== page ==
Erin Fults, a recent graduate from Washington University in St. Louis, found that science writing was the perfect union of her interests. She spent two years as a "pre-med" and also worked for the student newspaper, rising to the rank of editor-in-chief. She discovered science journalism when she met a long-time science writer who mentored her, and she is excited about what this new field has to offer. She plans to work for a year before pursuing an advanced degree.
Susan Gaidos always knew she wanted to write, but she says she never expected it to be about science! Merging her college majors of biology and journalism, she worked full-time as a science writer at a university and ended up back in school for graduate-level courses in biology. Today, she is a freelance writer based in Maine and contributes articles to newspapers and popular science magazines.
Rahkendra Ice, a graduate of American University in Washington, D.C., has always had a love for writing and a fascination with science. Until working at NIGMS, she never thought that the two interests would meet. Although new to science writing, she already finds it an enjoyable challenge to communicate the technical aspects of biomedical research through good writing and a sense of humor.
Karin Jegalian started freelancing after she took a course in science writing while completing her Ph.D. in biology. She says she enjoyed the intensity of being a scientist but found she could explore a variety of topics as a journalist. She went back to graduate school for science writing and built her career as a freelance science writer in the Washington, D.C., area.
Alisa Zapp Machalek, who has a graduate degree in biochemistry and also completed advanced training in science writing, worked in 10 different research labs before she realized she liked writing about science more than doing it. She says one of the most rewarding aspects of her job is creating NIGMS education publications that stoke students' interest in biology. She also mentors fledgling science writers.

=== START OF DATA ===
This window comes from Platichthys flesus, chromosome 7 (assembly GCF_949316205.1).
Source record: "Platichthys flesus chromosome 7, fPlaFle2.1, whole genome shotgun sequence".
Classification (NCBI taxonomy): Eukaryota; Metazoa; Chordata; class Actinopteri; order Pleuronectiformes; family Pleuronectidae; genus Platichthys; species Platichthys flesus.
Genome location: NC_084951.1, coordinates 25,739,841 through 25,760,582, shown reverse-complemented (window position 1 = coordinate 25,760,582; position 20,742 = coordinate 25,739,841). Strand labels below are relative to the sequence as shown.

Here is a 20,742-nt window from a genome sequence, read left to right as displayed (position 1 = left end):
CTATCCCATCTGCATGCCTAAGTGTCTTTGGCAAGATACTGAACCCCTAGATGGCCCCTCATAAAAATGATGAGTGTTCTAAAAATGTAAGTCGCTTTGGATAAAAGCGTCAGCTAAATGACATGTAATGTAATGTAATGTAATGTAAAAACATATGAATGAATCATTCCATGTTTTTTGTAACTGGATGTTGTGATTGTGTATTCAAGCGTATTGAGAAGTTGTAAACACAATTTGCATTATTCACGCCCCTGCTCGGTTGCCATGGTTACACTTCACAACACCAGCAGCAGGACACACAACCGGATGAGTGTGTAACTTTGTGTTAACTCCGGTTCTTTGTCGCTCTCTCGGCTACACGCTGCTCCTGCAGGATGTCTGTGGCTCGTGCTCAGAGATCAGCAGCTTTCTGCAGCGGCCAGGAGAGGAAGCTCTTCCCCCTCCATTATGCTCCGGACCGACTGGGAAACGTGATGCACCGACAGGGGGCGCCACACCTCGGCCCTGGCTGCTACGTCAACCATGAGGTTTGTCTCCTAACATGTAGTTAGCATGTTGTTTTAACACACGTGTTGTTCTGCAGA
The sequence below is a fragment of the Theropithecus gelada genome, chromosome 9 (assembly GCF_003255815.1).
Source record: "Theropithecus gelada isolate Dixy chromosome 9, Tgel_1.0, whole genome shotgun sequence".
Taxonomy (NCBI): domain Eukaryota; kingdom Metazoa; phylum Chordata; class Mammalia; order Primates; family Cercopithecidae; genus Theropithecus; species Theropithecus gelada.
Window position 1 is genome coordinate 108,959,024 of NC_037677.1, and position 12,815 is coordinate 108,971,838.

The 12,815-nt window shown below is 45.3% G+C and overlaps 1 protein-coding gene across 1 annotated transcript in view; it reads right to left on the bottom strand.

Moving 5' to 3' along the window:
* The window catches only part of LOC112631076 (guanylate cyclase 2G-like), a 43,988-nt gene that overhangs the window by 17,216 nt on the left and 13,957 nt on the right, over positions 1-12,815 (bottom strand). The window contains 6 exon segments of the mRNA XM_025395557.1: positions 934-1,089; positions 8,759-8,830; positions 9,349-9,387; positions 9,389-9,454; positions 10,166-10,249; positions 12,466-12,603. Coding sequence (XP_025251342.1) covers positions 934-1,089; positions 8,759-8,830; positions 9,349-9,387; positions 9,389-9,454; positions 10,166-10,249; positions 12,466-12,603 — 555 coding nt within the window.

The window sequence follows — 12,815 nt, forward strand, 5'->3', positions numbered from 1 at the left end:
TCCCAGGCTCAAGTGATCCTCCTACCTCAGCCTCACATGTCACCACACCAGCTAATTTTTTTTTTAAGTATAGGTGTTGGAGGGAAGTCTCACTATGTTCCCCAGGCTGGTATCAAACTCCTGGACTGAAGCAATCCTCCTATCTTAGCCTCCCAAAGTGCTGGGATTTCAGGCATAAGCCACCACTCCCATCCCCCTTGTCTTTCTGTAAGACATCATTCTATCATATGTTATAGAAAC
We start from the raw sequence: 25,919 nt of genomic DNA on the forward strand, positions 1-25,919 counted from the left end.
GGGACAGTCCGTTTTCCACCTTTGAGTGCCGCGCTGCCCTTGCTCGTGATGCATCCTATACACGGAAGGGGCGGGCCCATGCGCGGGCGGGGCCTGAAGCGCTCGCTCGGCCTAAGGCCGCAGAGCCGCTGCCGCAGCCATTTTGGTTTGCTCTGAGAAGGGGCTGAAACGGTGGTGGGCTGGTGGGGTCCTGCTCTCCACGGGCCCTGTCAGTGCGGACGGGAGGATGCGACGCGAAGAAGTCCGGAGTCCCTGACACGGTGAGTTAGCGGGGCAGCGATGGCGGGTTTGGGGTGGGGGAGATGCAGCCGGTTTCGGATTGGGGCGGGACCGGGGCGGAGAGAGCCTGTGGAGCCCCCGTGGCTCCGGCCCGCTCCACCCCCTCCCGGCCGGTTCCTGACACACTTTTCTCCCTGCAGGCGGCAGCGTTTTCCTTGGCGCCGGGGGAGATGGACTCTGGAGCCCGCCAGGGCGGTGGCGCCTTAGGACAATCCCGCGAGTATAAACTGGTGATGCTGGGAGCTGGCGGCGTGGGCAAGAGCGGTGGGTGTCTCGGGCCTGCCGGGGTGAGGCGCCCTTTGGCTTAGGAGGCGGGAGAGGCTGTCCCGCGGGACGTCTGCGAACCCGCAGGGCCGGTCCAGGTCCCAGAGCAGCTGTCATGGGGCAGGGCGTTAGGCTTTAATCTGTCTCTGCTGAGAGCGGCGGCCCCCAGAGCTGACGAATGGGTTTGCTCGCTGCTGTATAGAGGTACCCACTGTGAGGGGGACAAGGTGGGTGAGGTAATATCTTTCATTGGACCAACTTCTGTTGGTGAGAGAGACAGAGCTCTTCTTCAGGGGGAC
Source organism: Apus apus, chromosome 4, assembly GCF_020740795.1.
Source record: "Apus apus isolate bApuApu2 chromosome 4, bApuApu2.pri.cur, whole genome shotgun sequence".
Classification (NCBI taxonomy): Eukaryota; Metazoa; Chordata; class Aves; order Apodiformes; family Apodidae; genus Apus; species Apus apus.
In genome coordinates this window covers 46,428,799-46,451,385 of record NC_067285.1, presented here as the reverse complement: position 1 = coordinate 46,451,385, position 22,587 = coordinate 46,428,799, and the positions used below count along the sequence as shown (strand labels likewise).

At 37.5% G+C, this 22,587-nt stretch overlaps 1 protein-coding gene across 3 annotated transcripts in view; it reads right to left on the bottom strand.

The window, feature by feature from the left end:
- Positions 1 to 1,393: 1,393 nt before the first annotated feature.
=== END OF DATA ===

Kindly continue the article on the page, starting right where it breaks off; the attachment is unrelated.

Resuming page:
Allison MacLachlan has loved writing for as long as she can remember and became interested in science in high school as a way to learn more about how living things work. After majoring in English and life sciences, she wanted to follow a path that combined both interests. She pursued a graduate degree in science writing and joined NIGMS for a summer internship, where she is happy to be part of a team that makes cutting-edge research accessible to the public.
Kirstie Saltsman first realized that she enjoyed writing about science when she was working on her Ph.D. thesis in cell biology. Writing about her research, she says, brought its broader significance into clearer focus than doing experiments and collecting data. She is now a freelance science writer in Baltimore, Maryland. Although she misses testing new ideas in the lab, she says she loves learning and writing about diverse areas of biomedical research.
Janelle Weaver started off training to become a neuroscientist and, after she got her Ph.D., reviewed research papers submitted for publication at a scientific journal. Eventually, she discovered that she liked interviewing scientists and writing about their work more than rejecting thousands of their manuscripts each year! She took on several science writing internships before going back to graduate school for specialized training. Her long-term goal is to become a freelance biomedical writer based somewhere in the West.